The Oscar Mayer Wienermobile

by Don Meyer, Ph.D. | Nov 05, 2011

"Creativity involves breaking out of the established patterns in order to look at things in a different way."
Edward De Bono

I love the way creative people challenge my traditional way of looking at things. Rosabeth Moss Kanter said, "Creativity is a lot like looking at the world through a kaleidoscope. You look at a set of elements, the same ones everyone else sees, but then reassemble those floating bits and pieces into an enticing new possibility." 

That must have been what Carl G. Mayer, nephew of Oscar Mayer, did when he invented the original Wienermoblie in 1936, an automobile shaped like a hot dog on a bun that is used to promote and advertise Oscar Mayer products. 

Although gas rationing kept the Wienermobile off the road during World War II, in the 1950's Oscar Mayer and the Gerstenslager Company created several new vehicles using a Dodge or Willys jeep chassis. Over the years the chassis and size have been changed. The most recent version built in 2004 has been updated to include a voice-activated GPS navigation devise, an audio center with a wireless microphone, and a horn that plays the Wiener Jingle in 21 different genres from Cajun to Rap to Bossa Nova. 

The hot dog theme is obvious throughout the Wienermobile. The dashboard is shaped like a hot dog and the driver's seat is relish-colored. Above the driver is a computerized "condiment control panel." Instead of a sunroof, this vehicle has a "bun roof." 

A fleet of seven Wienermobiles exist and they can travel up to 90 miles per hour. Each one has its own identity with unique license plates like "YUMMY" to "OUR DOG" and from "RELISHME" to "WNRMBL." 

In 1988 Oscar Mayer launched its Hotdogger program where recent college graduates are hired to drive the Wienermobile through various parks of the nation and all roads. Both current Hotdoggers and Oscar Mayer recruiters visit college campuses across the country in search of the next round of Hotdoggers. Candidates are screened from an average of 2000 applicants. 

Every March a pool of 30 final-round candidates are brought to Kraft and Oscar Mayer headquarters in Madison, Wisconsin for interviews. Each vehicle can hold two Hotdoggers, and twelve people are chosen who then attend Hot Dog High where they learn the company's products and history as well as receive specialized driver's training. After taking the Hotdogger oath and graduating, new Hotdoggers travel the country for one year.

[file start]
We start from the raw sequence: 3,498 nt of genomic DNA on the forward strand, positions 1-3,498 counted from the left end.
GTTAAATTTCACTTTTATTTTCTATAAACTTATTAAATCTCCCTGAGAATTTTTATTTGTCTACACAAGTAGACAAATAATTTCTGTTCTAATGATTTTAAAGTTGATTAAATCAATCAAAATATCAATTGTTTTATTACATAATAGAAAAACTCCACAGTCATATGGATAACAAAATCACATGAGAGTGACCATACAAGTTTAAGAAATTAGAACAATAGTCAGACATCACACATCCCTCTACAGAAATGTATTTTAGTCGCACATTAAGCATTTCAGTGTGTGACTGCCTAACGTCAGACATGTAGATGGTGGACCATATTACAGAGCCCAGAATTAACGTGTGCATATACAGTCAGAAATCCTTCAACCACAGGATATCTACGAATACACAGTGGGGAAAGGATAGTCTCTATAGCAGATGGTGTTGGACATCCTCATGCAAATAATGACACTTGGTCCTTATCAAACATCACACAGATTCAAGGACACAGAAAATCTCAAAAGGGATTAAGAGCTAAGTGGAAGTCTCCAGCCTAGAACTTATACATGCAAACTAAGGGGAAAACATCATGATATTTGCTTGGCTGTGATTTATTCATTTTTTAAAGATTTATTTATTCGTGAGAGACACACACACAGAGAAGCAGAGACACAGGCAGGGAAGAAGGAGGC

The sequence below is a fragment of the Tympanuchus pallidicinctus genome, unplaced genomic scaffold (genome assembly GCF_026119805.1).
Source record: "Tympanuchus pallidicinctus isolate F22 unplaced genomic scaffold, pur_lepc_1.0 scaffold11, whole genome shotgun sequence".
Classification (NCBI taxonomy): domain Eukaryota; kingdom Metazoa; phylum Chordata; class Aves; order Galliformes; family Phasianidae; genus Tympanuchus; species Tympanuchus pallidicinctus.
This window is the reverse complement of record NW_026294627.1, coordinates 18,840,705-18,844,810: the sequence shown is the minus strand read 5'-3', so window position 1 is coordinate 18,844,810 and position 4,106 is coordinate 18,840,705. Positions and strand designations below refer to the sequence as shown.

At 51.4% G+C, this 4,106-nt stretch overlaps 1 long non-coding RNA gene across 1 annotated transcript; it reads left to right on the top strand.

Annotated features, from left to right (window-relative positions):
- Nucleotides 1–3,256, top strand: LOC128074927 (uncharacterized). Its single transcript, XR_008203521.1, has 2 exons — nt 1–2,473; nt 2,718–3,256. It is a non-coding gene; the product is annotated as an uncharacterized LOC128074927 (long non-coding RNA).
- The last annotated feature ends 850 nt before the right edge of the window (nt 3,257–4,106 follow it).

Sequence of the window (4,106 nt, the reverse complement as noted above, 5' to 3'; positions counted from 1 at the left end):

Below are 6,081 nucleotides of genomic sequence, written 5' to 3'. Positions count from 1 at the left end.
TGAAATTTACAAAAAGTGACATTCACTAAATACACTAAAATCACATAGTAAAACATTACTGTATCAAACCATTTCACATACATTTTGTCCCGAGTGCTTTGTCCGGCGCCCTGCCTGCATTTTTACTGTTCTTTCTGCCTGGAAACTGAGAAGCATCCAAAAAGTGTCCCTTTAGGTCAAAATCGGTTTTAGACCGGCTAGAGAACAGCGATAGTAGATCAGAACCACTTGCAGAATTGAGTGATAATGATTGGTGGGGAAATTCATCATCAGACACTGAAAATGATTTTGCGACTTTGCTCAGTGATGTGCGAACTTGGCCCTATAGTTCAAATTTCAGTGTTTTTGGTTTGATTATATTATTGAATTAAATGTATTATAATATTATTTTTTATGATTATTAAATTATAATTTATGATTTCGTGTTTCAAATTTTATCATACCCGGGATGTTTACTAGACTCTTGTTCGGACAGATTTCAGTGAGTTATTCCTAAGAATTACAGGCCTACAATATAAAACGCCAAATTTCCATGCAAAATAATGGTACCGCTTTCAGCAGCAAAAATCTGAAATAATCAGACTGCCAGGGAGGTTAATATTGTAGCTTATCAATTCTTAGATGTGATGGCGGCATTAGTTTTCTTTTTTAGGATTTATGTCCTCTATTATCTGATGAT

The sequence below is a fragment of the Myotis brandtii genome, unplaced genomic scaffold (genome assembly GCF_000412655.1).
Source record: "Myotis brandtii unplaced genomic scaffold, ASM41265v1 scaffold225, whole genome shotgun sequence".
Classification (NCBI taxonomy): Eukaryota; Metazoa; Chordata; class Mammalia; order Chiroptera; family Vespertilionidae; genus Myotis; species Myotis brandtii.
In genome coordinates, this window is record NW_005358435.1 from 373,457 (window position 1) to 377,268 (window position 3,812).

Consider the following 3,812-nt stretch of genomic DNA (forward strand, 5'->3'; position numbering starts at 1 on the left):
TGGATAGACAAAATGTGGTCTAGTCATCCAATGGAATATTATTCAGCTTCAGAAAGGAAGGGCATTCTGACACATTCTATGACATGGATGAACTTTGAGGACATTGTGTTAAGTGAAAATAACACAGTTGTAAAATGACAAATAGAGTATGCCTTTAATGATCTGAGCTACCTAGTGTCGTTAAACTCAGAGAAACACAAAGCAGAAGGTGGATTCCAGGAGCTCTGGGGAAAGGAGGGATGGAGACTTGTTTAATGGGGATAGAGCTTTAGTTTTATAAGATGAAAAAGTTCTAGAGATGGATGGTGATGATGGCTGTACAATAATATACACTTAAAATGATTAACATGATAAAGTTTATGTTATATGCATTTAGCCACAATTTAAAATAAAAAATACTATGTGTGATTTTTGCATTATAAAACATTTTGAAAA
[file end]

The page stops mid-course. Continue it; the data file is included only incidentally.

All the news about the Wienermobile has not been relished. In June 2002 a Wienermobile crew was grilled by police after driving on a road closed to commercial traffic near the Pentagon, just outside Washington, D.C. The Hotdoggers were pulled over, questioned, then directed to the nearest exit without a ticket. 

On February 11, 2008 a Wienermobile slid off Route 15 outside Mansfield, Pennsylvania due to icy conditions. A few other mishaps are part of the Wienermobile story such as running off a residential street into a house deck in Mount Pleasant, Wisconsin, and rear-ending a car in Diboll, Texas, to name a few. 

In 1988 Al Unser, Jr. took the Wienermobile for a test lap at the Indy 500. It has even appeared in two movies. 

In the summer of 2011 a special edition Wienermobile Food Truck debuted in NYC's Times Square before hitting the road to serve up some franks in celebration of the Wienermobile's 75th anniversary. 

What a tribute this odd shaped machine has been to the creativity of Carl G. Mayer. No wonder Jeff L. Richards said, "Creativity is inventing, experimenting, growing, taking risks, breaking rules, making mistakes, and having fun." 

Creativity comes in all shapes and sizes. Some people create with their hands. Others create with their voices. For everyone, creativity begins with our minds. We see things without our eyes and we hear things without our ears. And, if Carl G. Mayer could create a Wienermobile, what possibilities are there for us. 

Think about it.

Dr. Don Meyer is President of 
Valley Forge Christian College, Phoenixville, PA 
Responses can be mailed to